Monday , January 17 2022

False battle causes in social media – Barriere Star Journal


As health officials facing outbreaks of disease, internet companies are trying to include inaccurate information linked to vaccines that they have helped to spread for a long time. So far, their efforts to quarantine fall short.

Searches of Facebook, Pinterest and Instagram raise all sorts of false warnings about vaccines, including the ideas they stop firmly that they can cause autism or that mercury and other substances containers can poison them and even kill people.

Some experts fear that spreading bad information about online vaccines is planting or reinforcing fears in parents, and they suspect it contributes to the recovery of some dangerous diseases in recent years, including the t measles, the paste and the headache.

“The online world has been one that has been taken over by incorrect information from concerned parents,” said Richard Carpiano, professor of public policy and sociology at the University of California, Riverside, who is studying trends. vaccines. “Medical doctors do not order the type of authority they did decades ago. There is a lack of confidence in the organizations in which people had faith. ”

The attempt to display online mock vaccine information is another in the fight by social media to deal with all sorts of false news, including political propaganda. (Researchers have even found bins associated with Russia trying to halve by expanding on both sides of the vaccine debate.) T

Pinterest, the digital scrapbook and search site which has been a leading online repository of information on vaccines, took the apparently staggering step in 2017 of blocking all searches for the term “vaccines.”

But it has been quarantine that is leaking. Recently, a search for a “measles vaccine” is still being raised, among other things, a job of the name “Why We Did NOT the Measles Vaccine,” along with a picture that looks sinister from a hand holding a huge needle of the name “Vaccine-nation: poisoning the population one shot at a time. ”

Facebook said, in the meantime, in March we would not recommend groups and pages that spread falsions about vaccines, and that we would refuse adverts that do this. This seems to have filtered some of the most obvious sources of information about vaccines, such as the website.

But even after the changes, anti-vax groups were among the first results to find a search of “vaccine safety.” Meanwhile, a search of “vaccine,” turns our validated profile. . Christiane Northrup, a doctor who is shocked at his doubts about – and sometimes opposes – vaccines.

On Instagram Facebook, it is easy to find hashas such as “vaccines” and accounts against vaccinating children with a simple search for “vaccines.”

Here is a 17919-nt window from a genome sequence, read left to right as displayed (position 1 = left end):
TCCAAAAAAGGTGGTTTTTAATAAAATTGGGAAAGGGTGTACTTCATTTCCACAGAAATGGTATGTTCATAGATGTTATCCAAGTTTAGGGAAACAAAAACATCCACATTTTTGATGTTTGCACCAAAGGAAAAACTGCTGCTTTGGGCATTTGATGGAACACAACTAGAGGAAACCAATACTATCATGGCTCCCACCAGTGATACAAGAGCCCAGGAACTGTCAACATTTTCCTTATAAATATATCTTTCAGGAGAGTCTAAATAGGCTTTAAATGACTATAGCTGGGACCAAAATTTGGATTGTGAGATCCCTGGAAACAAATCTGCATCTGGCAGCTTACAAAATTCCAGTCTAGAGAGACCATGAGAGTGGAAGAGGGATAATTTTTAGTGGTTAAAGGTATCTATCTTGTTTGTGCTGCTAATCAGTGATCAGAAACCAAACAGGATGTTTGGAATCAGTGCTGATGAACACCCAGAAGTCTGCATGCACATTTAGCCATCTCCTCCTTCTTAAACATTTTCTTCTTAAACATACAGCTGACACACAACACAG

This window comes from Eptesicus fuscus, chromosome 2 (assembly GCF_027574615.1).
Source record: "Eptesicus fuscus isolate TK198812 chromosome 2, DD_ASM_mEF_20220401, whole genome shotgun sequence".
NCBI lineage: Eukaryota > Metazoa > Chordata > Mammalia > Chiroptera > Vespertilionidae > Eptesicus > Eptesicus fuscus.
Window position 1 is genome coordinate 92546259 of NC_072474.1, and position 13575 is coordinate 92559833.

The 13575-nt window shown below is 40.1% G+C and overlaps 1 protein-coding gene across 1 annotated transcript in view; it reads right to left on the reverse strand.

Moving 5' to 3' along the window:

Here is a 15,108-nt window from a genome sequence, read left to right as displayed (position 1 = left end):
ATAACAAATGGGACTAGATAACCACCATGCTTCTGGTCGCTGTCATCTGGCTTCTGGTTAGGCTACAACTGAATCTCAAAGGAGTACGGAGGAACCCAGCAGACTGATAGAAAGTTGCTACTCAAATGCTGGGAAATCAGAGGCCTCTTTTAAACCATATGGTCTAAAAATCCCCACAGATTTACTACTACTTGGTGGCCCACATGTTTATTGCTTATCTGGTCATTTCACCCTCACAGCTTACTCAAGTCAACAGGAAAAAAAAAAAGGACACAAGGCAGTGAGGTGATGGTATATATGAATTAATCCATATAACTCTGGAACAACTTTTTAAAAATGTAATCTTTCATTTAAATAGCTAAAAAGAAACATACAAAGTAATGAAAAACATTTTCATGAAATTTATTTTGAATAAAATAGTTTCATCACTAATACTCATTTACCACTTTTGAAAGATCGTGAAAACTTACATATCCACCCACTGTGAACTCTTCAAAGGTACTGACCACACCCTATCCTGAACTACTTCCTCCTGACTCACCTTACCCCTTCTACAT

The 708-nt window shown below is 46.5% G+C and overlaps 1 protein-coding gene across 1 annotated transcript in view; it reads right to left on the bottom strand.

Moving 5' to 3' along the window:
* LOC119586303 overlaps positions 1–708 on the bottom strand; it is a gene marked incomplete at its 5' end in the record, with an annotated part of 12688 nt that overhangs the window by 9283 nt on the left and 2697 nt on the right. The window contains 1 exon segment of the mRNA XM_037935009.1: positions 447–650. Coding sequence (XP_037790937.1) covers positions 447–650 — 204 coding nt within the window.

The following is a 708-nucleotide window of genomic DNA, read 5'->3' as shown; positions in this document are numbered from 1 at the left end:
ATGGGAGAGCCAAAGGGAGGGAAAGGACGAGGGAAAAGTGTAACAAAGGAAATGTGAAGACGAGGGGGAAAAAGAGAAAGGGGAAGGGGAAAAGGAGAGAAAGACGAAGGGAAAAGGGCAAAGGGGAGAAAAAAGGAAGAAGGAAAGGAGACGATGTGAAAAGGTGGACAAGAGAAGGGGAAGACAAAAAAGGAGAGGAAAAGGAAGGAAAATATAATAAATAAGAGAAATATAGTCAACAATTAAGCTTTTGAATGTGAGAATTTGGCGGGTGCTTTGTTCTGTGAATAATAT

The unintended ideas that circulate online include the belief that the recommended number for babies is too much for their bodies to treat, that vaccines infect people with the same t viruses that they are trying to prevent, or that the natural immunity given by catching a disease is better than vaccines.

In fact, fear and suspicion of vaccines have been around as long as vaccines have existed. Vaccinations of smallpox caused furnace in New England in the 1700s. And anti-vaccine excitement existed online well before Facebook and Twitter.

Still, experts in online misleading information say that social networking and the way its algorithms are spreading the most “attractive” jobs – whether that's true or not – has furthered spread. anti-vaccination propaganda and pushed parents to the anti-vax camp.

Jeanine Guidry, a professor at the Commonwealth University of Virginia studying social media and vaccines, said that social media elaborates on these conversations and creates echo chambers that can reinforce poor knowledge.

Carpiano said it was difficult to document the actual impact that social media has had on vaccination rates, but “we see a reduction in coverage and the increase in gaps in coverage. , ”As well as clusters of people who are at risk of delay.

Despite high profile cases, overall vaccination rates remain high in the US, according to the Centers for Disease Control and Prevention. However, the percentage of children under 2 who have not received any vaccines is increasing.

Some of the online mock news about health and medication seem to be spread by people who could truly believe it. Some seem to be a hive of public debate. And there seem to be some for financial gain.

InfoWars, the conspiracy site that is run by right-wing demonist Alex Jones, routinely pushes anti-vax information and stories about “forced vaccinations” when selling what he gets billing as immune supplements. also sells such products.

“Our campaign is misleading,” says Carpiano. “Often‘ O, we want choice, understanding, education, ”he said. “But basically it's not open to scientific debate.”

Barbara Ortutay, Associated Press

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